SACRAMENTO, CA (MPG) - Did you know that 2.3 million students are diagnosed with specific learning disabilities (SLD) and receive services under IDEA (Individuals with Disabilities Act). This represents 35% of all students receiving special education services. (According to the Learning Disabilities Association of America).

Children with learning disabilities begin school excited to learn. If your child is having difficulty in school, he/she may learn differently from other kids. For many kids, these disorders go undetected despite their ongoing struggles with school work and the behavior issues that often accompany these disorders. Parents are often the first to notice that “something doesn’t seem right.” But sometimes knowing what to do and where to find help can be confusing.

A learning disability is not a problem with intelligence or motivation. Kids with learning disabilities are just as smart as everyone else. Their brains are simply wired differently affecting how they receive and process information.

Types of Learning Disabilities
Dyslexia: Dyslexia is perhaps the best known learning disability. Children with this disorder may have difficulty with spelling, vocabulary, or comprehension. They may be slow readers, struggle learning left from right, or have organizational problems with both written and spoken language.

ADHD: ADHD is one of the most common neurodevelopmental disorders of childhood. It is usually first diagnosed in childhood and often lasts into adulthood. A child has difficulty controlling focus, impulse, energy levels, or some mix of the three.

Dyscalculia: A child with this condition may have an effect on one’s ability to develop math skills, understand numbers, and learn math-based facts. It can be difficult for individuals with dyscalculia to comprehend math symbols, organize or memorize numbers, tell time, and count.

Dysgraphia: Dysgraphia affects a child’s ability to perform handwriting and other fine motor skills. People with dysgraphia might have problems with inconsistent spacing, difficulty composing writing, poor spelling, illegible handwriting, poor spatial planning on paper, and thinking and writing at the same time.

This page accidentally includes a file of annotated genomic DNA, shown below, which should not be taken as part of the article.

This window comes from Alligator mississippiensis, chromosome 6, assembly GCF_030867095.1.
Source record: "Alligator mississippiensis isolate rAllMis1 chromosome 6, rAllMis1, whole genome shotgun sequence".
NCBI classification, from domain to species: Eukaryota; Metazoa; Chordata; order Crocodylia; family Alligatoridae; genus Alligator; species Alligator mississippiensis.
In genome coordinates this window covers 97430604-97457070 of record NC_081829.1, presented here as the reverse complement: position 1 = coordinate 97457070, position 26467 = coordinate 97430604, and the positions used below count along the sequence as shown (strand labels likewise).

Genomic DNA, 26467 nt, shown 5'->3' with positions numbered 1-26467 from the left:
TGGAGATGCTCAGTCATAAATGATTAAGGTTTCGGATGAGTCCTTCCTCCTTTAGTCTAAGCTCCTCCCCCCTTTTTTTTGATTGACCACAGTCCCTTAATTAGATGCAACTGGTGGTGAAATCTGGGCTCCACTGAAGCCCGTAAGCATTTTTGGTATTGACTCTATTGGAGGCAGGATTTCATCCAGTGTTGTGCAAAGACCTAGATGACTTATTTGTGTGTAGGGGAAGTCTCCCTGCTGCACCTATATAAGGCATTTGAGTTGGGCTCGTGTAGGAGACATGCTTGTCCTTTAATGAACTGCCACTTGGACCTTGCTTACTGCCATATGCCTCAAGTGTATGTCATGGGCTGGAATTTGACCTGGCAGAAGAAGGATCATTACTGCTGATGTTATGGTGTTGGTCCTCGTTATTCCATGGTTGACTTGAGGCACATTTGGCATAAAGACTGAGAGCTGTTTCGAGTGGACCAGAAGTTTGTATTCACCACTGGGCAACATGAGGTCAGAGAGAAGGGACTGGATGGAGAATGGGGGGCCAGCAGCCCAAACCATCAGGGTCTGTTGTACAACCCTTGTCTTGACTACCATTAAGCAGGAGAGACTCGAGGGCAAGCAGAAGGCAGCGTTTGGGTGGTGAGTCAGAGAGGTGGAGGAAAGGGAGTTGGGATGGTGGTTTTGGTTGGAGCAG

Auditory Memory and Processing Disabilities: Kids with this condition may have difficulty recognizing the differences between sounds, understanding the order of sounds, recognizing where sounds have come from, or separating sounds from background noise.

Visual Perceptual/Visual Motor Deficit: These are disorders that can result in missing subtle differences in shapes or printed letters, losing place frequently, struggles with cutting, holding pencil too tightly, or poor eye/hand coordination. Visual Processing Disorders can cause people to struggle with seeing differences between similar letters, number, objects, colors, shapes and patterns.

Nonverbal Learning Disorder: Child has significant difficulty with nonverbal cues, such as coordination and body language.

If you think your child might have a learning disability, don't despair! There is a lot of information and support available, and there are many steps you can take to ensure that your child gets evaluated appropriately.

What to do if you suspect your child has a Learning Disability?

If you suspect that your child is having trouble learning to read, or trouble with learning in general, there is help available. For parents of school-age children, the first source of help should be the public school serving your area. Contact your child's school principal, express your concerns, and ask to have your child evaluated. The school system is required by federal and state law to evaluate your child at no cost to you or your family. The results of the evaluation will show whether or not your child has a problem with reading or learning and, if so, the nature of the problem.

Once your child has received a diagnosis, your school psychologist should be able to recommend and help you set up services or accommodations for your kid. Depending on the specific learning disability, your child may qualify for special education services under the federal Individuals with Disabilities Education Act (IDEA) or accommodations through Section 504 of the Rehabilitation Act.

Keep in mind, you are your child’s best advocate. So read books and articles on your child's specific learning disability and learn how you and your school can help. Talk to your kid’s teacher about additional ways the teacher can assist your child. Most teachers are eager to help. Although, depending on the student-teacher ratio and the school’s resources, it’s sometimes challenging for teachers to do as much as they’d like. There are likely other kids in their classroom with special needs as well. If you feel your child isn’t getting the help he or she needs, talk to the school administrator.

For more information, visit https://www.heyjoy.io.